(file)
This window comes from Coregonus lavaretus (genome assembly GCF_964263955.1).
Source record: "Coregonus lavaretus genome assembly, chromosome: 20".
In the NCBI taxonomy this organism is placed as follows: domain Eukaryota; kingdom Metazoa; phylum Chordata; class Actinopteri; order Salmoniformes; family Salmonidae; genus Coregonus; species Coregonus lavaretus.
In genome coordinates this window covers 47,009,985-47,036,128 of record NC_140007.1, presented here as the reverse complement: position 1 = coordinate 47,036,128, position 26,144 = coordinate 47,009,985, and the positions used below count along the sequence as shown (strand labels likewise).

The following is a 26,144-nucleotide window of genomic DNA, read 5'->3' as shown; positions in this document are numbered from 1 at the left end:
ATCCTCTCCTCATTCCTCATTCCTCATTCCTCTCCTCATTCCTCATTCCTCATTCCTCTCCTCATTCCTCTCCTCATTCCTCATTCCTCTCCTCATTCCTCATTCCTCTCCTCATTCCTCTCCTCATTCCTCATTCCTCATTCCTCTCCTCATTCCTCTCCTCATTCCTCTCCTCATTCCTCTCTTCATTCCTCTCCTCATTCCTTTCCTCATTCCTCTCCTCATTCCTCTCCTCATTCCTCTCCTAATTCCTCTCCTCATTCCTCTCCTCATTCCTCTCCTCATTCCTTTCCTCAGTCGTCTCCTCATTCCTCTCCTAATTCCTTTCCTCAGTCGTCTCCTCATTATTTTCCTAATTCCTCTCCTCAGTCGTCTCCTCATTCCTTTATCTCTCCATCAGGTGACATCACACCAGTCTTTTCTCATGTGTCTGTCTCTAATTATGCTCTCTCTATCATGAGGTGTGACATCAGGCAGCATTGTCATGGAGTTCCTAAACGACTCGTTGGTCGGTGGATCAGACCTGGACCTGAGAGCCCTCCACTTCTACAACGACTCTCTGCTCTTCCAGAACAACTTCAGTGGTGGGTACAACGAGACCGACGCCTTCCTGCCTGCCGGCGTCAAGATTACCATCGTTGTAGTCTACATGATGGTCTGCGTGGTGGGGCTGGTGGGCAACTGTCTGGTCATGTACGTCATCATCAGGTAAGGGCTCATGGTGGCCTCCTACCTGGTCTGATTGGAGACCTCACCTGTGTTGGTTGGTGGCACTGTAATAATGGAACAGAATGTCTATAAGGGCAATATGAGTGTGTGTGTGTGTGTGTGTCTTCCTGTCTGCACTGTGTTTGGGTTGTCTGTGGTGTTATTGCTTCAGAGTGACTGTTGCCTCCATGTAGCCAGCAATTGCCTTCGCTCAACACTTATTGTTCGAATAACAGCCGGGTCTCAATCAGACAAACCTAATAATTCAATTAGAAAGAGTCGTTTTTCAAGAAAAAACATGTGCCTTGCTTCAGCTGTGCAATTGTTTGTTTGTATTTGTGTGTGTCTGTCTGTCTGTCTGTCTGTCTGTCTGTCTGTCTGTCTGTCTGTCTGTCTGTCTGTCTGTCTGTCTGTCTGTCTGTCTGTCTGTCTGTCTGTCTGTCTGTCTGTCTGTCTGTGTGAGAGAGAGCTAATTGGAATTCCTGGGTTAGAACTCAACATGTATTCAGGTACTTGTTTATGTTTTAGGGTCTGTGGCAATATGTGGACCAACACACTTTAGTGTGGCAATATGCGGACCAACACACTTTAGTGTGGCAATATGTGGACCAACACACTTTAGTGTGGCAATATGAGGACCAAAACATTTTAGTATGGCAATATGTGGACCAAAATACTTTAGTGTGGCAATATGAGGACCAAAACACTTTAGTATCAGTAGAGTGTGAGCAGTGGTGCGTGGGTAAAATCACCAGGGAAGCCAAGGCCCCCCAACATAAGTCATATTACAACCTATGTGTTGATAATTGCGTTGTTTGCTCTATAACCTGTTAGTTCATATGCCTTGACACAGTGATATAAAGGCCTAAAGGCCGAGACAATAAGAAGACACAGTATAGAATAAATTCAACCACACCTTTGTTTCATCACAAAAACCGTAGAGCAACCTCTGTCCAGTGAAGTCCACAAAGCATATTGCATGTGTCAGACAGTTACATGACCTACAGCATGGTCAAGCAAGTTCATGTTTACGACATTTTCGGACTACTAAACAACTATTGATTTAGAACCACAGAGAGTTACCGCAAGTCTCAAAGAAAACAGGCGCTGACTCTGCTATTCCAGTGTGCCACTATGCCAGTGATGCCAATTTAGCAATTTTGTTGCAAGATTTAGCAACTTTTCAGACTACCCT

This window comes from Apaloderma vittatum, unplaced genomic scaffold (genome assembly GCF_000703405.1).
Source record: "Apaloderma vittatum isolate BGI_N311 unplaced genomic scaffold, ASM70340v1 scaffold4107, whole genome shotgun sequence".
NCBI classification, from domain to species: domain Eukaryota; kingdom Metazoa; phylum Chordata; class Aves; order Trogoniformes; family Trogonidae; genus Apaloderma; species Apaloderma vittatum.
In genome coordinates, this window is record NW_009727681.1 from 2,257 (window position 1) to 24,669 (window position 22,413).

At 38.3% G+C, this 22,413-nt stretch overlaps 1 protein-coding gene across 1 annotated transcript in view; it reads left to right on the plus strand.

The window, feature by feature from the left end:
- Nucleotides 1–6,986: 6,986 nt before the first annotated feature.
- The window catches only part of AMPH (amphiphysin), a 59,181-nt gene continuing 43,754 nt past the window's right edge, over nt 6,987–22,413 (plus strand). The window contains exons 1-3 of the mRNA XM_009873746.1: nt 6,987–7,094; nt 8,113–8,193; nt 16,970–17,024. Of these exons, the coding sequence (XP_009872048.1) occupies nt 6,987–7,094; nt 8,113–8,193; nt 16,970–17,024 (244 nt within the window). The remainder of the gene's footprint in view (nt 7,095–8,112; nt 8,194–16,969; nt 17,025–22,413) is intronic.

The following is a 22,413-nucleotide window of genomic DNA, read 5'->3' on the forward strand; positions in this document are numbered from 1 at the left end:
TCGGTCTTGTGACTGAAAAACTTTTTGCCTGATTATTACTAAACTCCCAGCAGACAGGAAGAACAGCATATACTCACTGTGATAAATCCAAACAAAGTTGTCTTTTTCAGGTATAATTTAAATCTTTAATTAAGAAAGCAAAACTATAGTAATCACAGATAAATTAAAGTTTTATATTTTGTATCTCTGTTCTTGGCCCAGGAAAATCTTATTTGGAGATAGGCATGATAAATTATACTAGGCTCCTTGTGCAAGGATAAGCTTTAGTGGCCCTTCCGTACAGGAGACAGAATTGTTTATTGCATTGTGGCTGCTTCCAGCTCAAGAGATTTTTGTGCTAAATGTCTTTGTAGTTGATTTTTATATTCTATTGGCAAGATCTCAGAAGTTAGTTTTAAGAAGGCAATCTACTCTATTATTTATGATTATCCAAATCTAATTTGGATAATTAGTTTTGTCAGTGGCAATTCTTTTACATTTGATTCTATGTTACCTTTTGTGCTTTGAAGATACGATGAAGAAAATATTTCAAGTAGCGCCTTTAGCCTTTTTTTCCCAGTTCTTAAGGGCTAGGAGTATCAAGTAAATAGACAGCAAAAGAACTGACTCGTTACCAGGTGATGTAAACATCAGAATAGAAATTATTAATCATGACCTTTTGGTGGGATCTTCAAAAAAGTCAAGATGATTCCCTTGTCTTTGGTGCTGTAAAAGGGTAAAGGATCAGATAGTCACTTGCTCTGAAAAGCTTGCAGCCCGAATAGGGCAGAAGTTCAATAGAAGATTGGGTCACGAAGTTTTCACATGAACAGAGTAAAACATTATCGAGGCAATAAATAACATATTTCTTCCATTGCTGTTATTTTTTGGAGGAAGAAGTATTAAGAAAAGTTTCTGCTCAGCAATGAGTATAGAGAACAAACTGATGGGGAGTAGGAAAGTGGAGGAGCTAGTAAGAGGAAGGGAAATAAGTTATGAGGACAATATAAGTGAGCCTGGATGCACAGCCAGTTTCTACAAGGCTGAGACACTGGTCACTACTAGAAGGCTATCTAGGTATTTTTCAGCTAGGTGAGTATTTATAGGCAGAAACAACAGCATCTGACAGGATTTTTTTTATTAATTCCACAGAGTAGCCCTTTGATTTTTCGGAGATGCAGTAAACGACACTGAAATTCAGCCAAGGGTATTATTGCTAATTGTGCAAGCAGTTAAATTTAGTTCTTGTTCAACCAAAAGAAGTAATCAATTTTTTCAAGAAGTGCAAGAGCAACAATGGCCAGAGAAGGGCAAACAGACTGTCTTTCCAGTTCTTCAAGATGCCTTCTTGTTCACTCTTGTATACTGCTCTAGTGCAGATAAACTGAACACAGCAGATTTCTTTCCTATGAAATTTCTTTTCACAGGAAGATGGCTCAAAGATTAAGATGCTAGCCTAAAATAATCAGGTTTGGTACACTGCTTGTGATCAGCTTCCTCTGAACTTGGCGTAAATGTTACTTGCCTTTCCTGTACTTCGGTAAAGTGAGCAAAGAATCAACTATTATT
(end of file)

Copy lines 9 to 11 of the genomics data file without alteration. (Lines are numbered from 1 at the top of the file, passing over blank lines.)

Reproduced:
NCBI classification, from domain to species: domain Eukaryota; kingdom Metazoa; phylum Chordata; class Aves; order Trogoniformes; family Trogonidae; genus Apaloderma; species Apaloderma vittatum.
In genome coordinates, this window is record NW_009727681.1 from 2,257 (window position 1) to 24,669 (window position 22,413).

At 38.3% G+C, this 22,413-nt stretch overlaps 1 protein-coding gene across 1 annotated transcript in view; it reads left to right on the plus strand.